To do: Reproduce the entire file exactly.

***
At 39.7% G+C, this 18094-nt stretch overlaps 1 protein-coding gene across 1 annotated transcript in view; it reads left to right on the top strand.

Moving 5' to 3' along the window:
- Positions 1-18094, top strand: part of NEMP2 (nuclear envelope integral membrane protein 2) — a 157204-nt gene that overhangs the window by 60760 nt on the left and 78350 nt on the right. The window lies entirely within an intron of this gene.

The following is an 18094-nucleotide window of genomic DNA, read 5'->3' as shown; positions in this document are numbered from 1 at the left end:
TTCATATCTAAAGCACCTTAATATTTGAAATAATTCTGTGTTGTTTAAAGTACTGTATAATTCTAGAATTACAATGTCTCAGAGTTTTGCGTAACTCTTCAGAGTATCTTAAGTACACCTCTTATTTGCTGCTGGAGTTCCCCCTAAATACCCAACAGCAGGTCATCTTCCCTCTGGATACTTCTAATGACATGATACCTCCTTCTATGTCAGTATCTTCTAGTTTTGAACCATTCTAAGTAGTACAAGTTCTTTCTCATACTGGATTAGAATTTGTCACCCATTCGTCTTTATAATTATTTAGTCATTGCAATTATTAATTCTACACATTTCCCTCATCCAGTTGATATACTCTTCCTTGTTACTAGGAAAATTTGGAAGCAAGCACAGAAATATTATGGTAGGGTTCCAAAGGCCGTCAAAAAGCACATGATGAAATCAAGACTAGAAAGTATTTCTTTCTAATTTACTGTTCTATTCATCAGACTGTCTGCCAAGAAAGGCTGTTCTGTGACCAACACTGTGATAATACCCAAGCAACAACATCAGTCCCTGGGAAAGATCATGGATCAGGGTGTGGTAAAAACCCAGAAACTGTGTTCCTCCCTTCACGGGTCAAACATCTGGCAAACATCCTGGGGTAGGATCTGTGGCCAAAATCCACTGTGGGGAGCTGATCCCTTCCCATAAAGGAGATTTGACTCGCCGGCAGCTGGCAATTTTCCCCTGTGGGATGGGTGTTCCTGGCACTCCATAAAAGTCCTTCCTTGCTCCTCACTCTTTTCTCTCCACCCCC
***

At 39.7% G+C, this 18094-nt stretch overlaps 1 protein-coding gene across 1 annotated transcript in view; it reads left to right on the top strand.

Moving 5' to 3' along the window:
- Positions 1-18094, top strand: part of NEMP2 (nuclear envelope integral membrane protein 2) — a 157204-nt gene that overhangs the window by 60760 nt on the left and 78350 nt on the right. The window lies entirely within an intron of this gene.

The following is an 18094-nucleotide window of genomic DNA, read 5'->3' as shown; positions in this document are numbered from 1 at the left end:
TTCATATCTAAAGCACCTTAATATTTGAAATAATTCTGTGTTGTTTAAAGTACTGTATAATTCTAGAATTACAATGTCTCAGAGTTTTGCGTAACTCTTCAGAGTATCTTAAGTACACCTCTTATTTGCTGCTGGAGTTCCCCCTAAATACCCAACAGCAGGTCATCTTCCCTCTGGATACTTCTAATGACATGATACCTCCTTCTATGTCAGTATCTTCTAGTTTTGAACCATTCTAAGTAGTACAAGTTCTTTCTCATACTGGATTAGAATTTGTCACCCATTCGTCTTTATAATTATTTAGTCATTGCAATTATTAATTCTACACATTTCCCTCATCCAGTTGATATACTCTTCCTTGTTACTAGGAAAATTTGGAAGCAAGCACAGAAATATTATGGTAGGGTTCCAAAGGCCGTCAAAAAGCACATGATGAAATCAAGACTAGAAAGTATTTCTTTCTAATTTACTGTTCTATTCATCAGACTGTCTGCCAAGAAAGGCTGTTCTGTGACCAACACTGTGATAATACCCAAGCAACAACATCAGTCCCTGGGAAAGATCATGGATCAGGGTGTGGTAAAAACCCAGAAACTGTGTTCCTCCCTTCACGGGTCAAACATCTGGCAAACATCCTGGGGTAGGATCTGTGGCCAAAATCCACTGTGGGGAGCTGATCCCTTCCCATAAAGGAGATTTGACTCGCCGGCAGCTGGCAATTTTCCCCTGTGGGATGGGTGTTCCTGGCACTCCATAAAAGTCCTTCCTTGCTCCTCACTCTTTTCTCTCCACCCCC